Sudan: Where to Begin?


Hotel Rwanda.jpgMy wife and I saw Hotel Rwanda recently, and afterward, we both felt like we’d been punched in the gut. We began talking about the genocide going on in Sudan right now and wondering: What can be done?

Here are some things I’ve found that I want to share so that others can explore them further as well:

  • Write letters — It seems insignificant, but this editorial by actor Don Cheadle convinced me that the U.S. government needs to “hear” from us!
  • Raise awareness — Many of us know what’s going on in Sudan, but many do not.
  • Educate yourself — Read the Passion of the Present blog daily. Subscribe to their RSS feed. Check out, as well, for more info.
  • Let your heart be broken by the things that break the heart of God — I highly recommend seeing Hotel Rwanda (as does Brian McLaren) to feel the emotional impact of the injustice that happened a decade ago. You can also listen to Paul Rusesabagina share his powerful story online! The genocide in the Darfur region of Sudan is eerily similar to what happened in Rwanda. The difference is: We can do something about Sudan!
  • Pray for Africa — The genocide in Sudan is one thing. The AIDS pandemic across Africa is another. If we believe that prayer “works,” then we should pray.

What is God putting on your heart to do? God help us if we think “That’s too bad about that genocide” and go back to watching television and do nothing to save lives in Sudan.



Posted on 03-05-2005


  1. Steven Nicholson says:

    March 8th, 2005 at 11:25 am


    Thanks for the link. What a terrible statement that our response to Darfur is shaping up to be not much different than Joaquim Phoenix’s line from “Hotel Rwanda” that you reference here. Africa seems so far away and so distant from our own lives.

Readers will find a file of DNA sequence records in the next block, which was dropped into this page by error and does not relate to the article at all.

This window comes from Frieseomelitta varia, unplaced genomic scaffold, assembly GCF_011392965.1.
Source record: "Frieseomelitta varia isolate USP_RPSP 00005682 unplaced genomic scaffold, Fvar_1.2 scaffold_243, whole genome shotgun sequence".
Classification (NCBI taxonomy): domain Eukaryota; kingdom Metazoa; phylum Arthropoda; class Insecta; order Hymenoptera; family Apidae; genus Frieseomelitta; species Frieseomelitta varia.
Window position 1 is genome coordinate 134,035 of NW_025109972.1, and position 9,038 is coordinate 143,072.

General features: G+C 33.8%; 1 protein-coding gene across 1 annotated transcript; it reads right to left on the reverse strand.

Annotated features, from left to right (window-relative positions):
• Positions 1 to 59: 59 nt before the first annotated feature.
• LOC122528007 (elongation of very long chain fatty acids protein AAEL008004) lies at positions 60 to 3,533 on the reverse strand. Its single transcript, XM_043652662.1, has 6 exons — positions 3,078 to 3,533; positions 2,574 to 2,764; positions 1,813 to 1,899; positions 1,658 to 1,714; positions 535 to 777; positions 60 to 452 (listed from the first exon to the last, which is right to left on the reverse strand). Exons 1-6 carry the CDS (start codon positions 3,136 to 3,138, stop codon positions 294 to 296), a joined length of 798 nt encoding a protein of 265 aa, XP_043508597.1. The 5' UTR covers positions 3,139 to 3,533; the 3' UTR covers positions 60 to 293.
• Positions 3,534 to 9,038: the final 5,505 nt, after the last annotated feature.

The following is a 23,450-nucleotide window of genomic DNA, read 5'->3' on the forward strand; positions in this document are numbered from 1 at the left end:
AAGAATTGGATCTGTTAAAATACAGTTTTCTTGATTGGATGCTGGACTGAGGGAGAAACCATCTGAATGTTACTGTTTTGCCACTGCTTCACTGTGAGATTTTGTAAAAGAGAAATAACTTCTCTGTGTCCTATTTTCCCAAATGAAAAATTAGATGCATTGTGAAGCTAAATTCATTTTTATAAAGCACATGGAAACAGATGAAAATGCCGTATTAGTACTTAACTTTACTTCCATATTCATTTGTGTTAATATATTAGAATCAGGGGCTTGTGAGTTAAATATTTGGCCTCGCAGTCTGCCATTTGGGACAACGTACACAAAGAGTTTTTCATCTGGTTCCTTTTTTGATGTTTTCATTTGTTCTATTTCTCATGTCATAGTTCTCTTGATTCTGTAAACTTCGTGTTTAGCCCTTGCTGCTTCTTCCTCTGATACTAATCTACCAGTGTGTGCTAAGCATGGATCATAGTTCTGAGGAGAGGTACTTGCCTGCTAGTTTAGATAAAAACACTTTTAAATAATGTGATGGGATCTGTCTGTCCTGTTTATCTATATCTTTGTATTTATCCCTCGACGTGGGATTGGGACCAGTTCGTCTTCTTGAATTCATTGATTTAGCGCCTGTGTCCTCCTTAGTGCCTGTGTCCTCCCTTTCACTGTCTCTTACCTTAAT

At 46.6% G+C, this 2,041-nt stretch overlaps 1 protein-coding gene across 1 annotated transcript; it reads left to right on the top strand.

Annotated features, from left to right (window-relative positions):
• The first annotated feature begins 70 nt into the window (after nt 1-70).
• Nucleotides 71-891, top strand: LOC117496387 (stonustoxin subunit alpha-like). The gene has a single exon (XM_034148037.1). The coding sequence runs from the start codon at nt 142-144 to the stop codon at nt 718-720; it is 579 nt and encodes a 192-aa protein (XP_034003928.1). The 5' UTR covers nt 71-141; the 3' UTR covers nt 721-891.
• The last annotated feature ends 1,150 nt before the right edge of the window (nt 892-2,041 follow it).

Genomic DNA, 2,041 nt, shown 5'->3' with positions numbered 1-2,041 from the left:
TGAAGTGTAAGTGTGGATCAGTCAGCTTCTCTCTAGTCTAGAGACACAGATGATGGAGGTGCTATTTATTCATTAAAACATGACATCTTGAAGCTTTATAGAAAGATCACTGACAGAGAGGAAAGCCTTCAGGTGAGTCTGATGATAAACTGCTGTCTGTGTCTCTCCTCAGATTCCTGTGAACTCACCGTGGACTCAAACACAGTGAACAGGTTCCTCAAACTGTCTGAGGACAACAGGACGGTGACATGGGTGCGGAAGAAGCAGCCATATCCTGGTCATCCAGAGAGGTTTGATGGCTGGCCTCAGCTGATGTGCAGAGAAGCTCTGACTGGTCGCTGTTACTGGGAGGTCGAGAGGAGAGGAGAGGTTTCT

Furthermore, in my experience, a great deal of Christian apathy stems from the fact that human actions are causing these tragedies – war, AIDS, subjugation of women, etc. We’re willing to help if an “act of God” brings devestation – as well we should – but it is quite another story when distant people suffer because of their own actions or the sins of others. You see, it’s their fault now. You know those Africans – always killing each other and sleeping around. Genocide and AIDS – those are their problems brought about by their sin.

    I applaud your efforts to educate yourself and others. I also appreciate that your heart is tender to the things that pain God. Use that pain to spur you into action – and don’t quit talking about it, long after the rest of the world has quit listening. God bless –


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